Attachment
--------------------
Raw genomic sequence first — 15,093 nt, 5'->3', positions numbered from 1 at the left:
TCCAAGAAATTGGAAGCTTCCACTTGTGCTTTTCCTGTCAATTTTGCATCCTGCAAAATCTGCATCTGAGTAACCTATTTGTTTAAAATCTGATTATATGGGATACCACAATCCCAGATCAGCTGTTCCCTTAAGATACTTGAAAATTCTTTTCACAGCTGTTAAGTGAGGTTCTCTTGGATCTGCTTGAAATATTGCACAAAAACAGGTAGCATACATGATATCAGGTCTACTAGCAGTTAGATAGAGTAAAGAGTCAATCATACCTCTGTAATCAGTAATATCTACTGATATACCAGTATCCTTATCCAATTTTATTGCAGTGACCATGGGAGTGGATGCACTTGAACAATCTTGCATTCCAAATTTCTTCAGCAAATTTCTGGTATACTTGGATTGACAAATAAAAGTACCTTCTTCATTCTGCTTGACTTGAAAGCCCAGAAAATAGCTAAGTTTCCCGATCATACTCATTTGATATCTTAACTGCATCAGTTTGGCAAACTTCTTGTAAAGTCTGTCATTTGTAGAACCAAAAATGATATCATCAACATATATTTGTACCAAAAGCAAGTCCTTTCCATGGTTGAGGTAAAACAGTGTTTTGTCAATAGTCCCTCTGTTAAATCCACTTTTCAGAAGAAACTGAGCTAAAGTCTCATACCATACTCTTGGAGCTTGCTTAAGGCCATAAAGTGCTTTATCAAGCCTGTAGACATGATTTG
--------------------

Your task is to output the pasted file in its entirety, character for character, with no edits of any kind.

Raw genomic sequence first — 15,093 nt, 5'->3', positions numbered from 1 at the left:
TCCAAGAAATTGGAAGCTTCCACTTGTGCTTTTCCTGTCAATTTTGCATCCTGCAAAATCTGCATCTGAGTAACCTATTTGTTTAAAATCTGATTATATGGGATACCACAATCCCAGATCAGCTGTTCCCTTAAGATACTTGAAAATTCTTTTCACAGCTGTTAAGTGAGGTTCTCTTGGATCTGCTTGAAATATTGCACAAAAACAGGTAGCATACATGATATCAGGTCTACTAGCAGTTAGATAGAGTAAAGAGTCAATCATACCTCTGTAATCAGTAATATCTACTGATATACCAGTATCCTTATCCAATTTTATTGCAGTGACCATGGGAGTGGATGCACTTGAACAATCTTGCATTCCAAATTTCTTCAGCAAATTTCTGGTATACTTGGATTGACAAATAAAAGTACCTTCTTCATTCTGCTTGACTTGAAAGCCCAGAAAATAGCTAAGTTTCCCGATCATACTCATTTGATATCTTAACTGCATCAGTTTGGCAAACTTCTTGTAAAGTCTGTCATTTGTAGAACCAAAAATGATATCATCAACATATATTTGTACCAAAAGCAAGTCCTTTCCATGGTTGAGGTAAAACAGTGTTTTGTCAATAGTCCCTCTGTTAAATCCACTTTTCAGAAGAAACTGAGCTAAAGTCTCATACCATACTCTTGGAGCTTGCTTAAGGCCATAAAGTGCTTTATCAAGCCTGTAGACATGATTTG